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Ansel Adams: Classic Images is a classic Ansel Adams photo book. It contains 75 plates, all of photographs chosen by Ansel to represent his best work and intended to be shown as exhibitions in museums.
The book includes a short introduction by John Szarkowski and an excellent essay, titled Ansel Adams, American Artist, by James Alinder. The essay is a biography of Ansel’s life exploring how he became the quintessential American landscape photographer of his time. Following the photographic plates, which are all one per page, is a list of the plates and a chronology of important events in Ansel’s life.
I was curious what the differences were in the photographs in this book, chosen by Ansel, and those in Ansel Adams: 400 Photographs, chosen by Andrea G. Stillman, who worked as Ansel’s assistant. Obviously, 400 Photographs contains far more photographs than does Classic Images. But does it contain everything in Classic Images and is there any point in owning this book versus that one?
As it happens there are 13 photographs in Classic Images that do not appear in 400 Photographs:
Plate 6: Juniper Tree Detail, Sequoia National Park, California, c. 1927
Plate 17: Spanish American Woman, near Chimayo, New Mexico, 1937
Plate 23: Vernal Fall, Yosemite Valley, California, c. 1948
Plate 31: Pool, Acoja Pueblo, New Mexico, c. 1942
Plate 41: Mrs. Gunn on Porch, Independence, California, 1944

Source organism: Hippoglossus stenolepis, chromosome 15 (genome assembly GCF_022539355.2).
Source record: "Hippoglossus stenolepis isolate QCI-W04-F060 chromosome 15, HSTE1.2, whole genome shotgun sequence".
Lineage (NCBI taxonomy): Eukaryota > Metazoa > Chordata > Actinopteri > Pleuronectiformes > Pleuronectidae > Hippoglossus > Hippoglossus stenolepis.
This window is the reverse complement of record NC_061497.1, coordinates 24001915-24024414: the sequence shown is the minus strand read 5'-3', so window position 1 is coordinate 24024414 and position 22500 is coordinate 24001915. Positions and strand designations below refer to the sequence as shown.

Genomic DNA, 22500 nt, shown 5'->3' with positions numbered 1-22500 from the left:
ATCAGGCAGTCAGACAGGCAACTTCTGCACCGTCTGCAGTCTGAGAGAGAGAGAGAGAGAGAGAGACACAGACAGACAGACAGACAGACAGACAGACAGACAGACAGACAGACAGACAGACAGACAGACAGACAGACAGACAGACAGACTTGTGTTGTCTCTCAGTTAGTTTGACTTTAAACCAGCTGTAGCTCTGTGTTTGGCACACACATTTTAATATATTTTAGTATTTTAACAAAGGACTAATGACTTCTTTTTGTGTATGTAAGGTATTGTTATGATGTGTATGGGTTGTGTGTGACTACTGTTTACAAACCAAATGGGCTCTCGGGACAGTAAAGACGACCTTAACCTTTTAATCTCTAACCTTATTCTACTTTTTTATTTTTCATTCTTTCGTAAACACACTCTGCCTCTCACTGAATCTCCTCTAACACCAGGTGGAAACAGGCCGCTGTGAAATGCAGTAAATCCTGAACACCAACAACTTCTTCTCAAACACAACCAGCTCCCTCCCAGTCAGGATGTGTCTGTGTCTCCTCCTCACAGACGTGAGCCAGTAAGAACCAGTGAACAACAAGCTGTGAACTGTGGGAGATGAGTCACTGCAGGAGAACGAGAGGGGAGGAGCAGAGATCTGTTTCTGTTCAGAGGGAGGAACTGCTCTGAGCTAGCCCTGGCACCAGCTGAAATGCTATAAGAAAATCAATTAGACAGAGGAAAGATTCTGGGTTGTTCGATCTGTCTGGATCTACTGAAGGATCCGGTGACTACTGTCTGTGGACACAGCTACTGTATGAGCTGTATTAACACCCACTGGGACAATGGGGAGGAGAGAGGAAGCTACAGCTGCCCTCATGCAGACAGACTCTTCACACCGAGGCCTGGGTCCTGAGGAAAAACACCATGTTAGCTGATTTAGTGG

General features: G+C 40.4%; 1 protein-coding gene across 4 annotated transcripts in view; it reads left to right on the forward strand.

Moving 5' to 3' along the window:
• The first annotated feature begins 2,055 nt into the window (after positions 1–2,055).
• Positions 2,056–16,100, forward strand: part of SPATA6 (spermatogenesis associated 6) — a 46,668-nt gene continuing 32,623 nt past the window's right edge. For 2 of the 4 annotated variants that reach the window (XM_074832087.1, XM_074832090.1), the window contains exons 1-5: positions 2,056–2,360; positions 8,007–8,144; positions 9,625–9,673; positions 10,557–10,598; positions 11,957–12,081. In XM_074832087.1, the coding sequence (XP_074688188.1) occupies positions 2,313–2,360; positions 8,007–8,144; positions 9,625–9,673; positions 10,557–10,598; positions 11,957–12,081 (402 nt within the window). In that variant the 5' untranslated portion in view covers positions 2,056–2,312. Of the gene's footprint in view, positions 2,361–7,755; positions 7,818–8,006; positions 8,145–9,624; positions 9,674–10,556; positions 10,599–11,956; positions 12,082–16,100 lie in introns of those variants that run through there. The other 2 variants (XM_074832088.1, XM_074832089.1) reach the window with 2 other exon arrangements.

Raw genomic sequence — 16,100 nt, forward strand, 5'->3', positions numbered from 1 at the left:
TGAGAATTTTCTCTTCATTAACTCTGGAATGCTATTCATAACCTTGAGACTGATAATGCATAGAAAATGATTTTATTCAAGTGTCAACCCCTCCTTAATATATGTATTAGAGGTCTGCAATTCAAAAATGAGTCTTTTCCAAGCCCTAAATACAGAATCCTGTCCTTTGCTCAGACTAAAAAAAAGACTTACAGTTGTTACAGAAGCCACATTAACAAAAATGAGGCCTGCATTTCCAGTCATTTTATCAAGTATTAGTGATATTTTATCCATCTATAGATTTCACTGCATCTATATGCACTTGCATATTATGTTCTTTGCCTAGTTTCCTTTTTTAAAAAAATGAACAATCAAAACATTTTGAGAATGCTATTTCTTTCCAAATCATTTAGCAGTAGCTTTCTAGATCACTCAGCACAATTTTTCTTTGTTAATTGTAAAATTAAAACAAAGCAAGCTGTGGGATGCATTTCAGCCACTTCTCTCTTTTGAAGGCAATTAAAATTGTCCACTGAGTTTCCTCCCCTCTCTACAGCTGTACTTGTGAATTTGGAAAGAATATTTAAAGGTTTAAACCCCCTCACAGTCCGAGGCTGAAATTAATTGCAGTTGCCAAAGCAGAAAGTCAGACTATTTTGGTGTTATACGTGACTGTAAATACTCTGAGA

Plate 43: Dune, White Sands National Monument, New Mexico, c. 1942
Plate 51: Grand Canyon of the Colorado River, Grand Canyon National Park, Arizona, c. 1942
Plate 59: Penitente Morada, Coyote, New Mexico, c. 1950
Plate 60: Church and Road, Bodega, California, c. 1953
Plate 61: Buddhist Grave Markers and Rainbow, Maui, Hawaii, c. 1956
Plate 62: Manly Beacon, Death Valley National Monument, California, c. 1952
Plate 66: White Mountain Range, Thunderclouds, from the Buttermilk County, near Bishop, California, 1959
Plate 71: Trees, Slide Lake, Grand Teton National Park, c. 1965
Fascinatingly, some of the photographs that appear in both look different. In some cases this may be due simply to differences in printing. But in some cases I wonder if it may be different versions of the same photo? Ansel is known to have reprocessed some images throughout the years, and there could be examples of this in these books.
So is Ansel Adams: Classic Images worth seeking out if you already own Ansel Adams: 400 Photographs? I may be biased, as I did purchase both, but I believe the answer is yes if you are enough of a fan of Ansel’s work. There are photos in Classic Images that don’t appear in 400 Photographs. And Classic Images has the essay by James Alinder, which I very much enjoyed.
However, if you are looking for a single book that shows a broad range of Ansel Adams work, I would recommend Ansel Adams: 400 Photographs. It has a much broader range of material. The plates in both books are of similar size. Some are larger in one, some larger in the other, but they are mostly comparable.
In the end I don’t think you can go wrong with either book. They are both excellent representations of Ansel’s work.